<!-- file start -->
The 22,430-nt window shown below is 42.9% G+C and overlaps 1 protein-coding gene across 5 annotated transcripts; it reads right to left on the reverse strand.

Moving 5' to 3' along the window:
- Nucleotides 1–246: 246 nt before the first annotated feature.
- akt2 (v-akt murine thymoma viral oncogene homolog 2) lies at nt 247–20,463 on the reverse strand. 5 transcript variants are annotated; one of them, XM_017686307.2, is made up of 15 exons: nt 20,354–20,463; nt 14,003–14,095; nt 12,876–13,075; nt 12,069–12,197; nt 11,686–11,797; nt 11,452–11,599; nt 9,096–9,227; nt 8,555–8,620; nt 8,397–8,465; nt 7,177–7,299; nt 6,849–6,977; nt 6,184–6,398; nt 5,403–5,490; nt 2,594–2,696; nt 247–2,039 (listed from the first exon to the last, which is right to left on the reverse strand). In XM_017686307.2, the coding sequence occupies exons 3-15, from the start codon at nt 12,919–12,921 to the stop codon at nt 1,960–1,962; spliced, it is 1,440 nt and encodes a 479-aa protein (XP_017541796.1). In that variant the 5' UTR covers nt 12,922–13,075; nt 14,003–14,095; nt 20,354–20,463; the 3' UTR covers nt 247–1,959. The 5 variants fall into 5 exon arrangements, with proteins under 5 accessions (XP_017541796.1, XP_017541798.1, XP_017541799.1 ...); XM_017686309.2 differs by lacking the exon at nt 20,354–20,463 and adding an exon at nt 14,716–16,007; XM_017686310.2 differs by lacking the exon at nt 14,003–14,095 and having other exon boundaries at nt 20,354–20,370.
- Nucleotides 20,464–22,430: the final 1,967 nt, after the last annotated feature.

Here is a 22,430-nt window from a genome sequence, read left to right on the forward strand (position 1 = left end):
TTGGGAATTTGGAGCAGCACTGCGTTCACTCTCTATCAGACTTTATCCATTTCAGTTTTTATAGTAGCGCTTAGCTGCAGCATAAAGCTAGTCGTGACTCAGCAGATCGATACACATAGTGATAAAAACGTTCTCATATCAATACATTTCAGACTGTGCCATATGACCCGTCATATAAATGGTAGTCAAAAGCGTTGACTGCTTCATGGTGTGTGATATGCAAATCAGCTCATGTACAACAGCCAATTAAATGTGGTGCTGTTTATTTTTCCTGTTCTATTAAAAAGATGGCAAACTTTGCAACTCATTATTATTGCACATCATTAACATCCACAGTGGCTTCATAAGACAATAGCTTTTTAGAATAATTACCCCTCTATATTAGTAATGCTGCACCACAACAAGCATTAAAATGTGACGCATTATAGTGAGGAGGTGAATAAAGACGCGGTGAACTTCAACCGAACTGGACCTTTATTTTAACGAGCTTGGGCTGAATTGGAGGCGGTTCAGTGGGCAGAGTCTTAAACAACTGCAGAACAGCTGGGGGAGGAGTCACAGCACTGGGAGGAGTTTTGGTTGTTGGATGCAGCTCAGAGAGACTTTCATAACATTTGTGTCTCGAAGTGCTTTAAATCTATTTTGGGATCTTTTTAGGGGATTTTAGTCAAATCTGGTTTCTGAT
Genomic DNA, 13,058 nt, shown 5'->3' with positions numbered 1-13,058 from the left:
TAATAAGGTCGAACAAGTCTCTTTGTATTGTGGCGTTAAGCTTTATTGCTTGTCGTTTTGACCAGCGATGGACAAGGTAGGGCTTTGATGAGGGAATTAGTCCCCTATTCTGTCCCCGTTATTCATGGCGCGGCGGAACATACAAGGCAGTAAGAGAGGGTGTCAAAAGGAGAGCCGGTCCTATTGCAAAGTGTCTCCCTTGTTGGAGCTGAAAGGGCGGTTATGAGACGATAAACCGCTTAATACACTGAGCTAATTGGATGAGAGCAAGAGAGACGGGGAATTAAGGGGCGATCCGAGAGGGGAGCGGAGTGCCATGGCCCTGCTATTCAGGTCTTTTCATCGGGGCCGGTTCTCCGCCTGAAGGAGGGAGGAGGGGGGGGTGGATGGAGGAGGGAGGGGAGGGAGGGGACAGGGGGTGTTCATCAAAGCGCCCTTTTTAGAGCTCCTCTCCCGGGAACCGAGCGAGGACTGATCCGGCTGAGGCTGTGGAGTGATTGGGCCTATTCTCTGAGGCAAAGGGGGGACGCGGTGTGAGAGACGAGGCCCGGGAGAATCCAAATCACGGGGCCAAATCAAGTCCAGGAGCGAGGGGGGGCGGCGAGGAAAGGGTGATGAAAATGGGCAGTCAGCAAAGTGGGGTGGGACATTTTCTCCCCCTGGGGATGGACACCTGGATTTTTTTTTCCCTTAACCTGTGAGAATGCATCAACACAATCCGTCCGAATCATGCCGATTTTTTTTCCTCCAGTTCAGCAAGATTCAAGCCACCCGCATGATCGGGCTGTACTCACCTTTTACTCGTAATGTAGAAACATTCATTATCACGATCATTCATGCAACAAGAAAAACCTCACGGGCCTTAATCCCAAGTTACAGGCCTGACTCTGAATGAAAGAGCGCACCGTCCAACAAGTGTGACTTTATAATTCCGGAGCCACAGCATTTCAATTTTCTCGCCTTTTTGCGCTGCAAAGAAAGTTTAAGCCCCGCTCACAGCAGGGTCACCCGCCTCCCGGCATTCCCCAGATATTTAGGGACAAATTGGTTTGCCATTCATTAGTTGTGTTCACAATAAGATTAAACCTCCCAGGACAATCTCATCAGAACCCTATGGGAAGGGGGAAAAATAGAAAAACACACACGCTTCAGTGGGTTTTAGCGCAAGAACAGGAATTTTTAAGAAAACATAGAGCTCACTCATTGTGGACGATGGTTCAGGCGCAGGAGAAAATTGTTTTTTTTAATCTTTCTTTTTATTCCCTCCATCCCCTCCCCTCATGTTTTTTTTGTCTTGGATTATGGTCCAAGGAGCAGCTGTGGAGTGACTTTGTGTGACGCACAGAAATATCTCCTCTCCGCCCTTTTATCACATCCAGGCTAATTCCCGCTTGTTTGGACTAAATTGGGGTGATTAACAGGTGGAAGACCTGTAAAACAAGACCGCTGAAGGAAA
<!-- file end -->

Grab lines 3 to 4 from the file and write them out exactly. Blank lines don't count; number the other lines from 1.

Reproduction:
- Nucleotides 1–246: 246 nt before the first annotated feature.
- akt2 (v-akt murine thymoma viral oncogene homolog 2) lies at nt 247–20,463 on the reverse strand. 5 transcript variants are annotated; one of them, XM_017686307.2, is made up of 15 exons: nt 20,354–20,463; nt 14,003–14,095; nt 12,876–13,075; nt 12,069–12,197; nt 11,686–11,797; nt 11,452–11,599; nt 9,096–9,227; nt 8,555–8,620; nt 8,397–8,465; nt 7,177–7,299; nt 6,849–6,977; nt 6,184–6,398; nt 5,403–5,490; nt 2,594–2,696; nt 247–2,039 (listed from the first exon to the last, which is right to left on the reverse strand). In XM_017686307.2, the coding sequence occupies exons 3-15, from the start codon at nt 12,919–12,921 to the stop codon at nt 1,960–1,962; spliced, it is 1,440 nt and encodes a 479-aa protein (XP_017541796.1). In that variant the 5' UTR covers nt 12,922–13,075; nt 14,003–14,095; nt 20,354–20,463; the 3' UTR covers nt 247–1,959. The 5 variants fall into 5 exon arrangements, with proteins under 5 accessions (XP_017541796.1, XP_017541798.1, XP_017541799.1 ...); XM_017686309.2 differs by lacking the exon at nt 20,354–20,463 and adding an exon at nt 14,716–16,007; XM_017686310.2 differs by lacking the exon at nt 14,003–14,095 and having other exon boundaries at nt 20,354–20,370.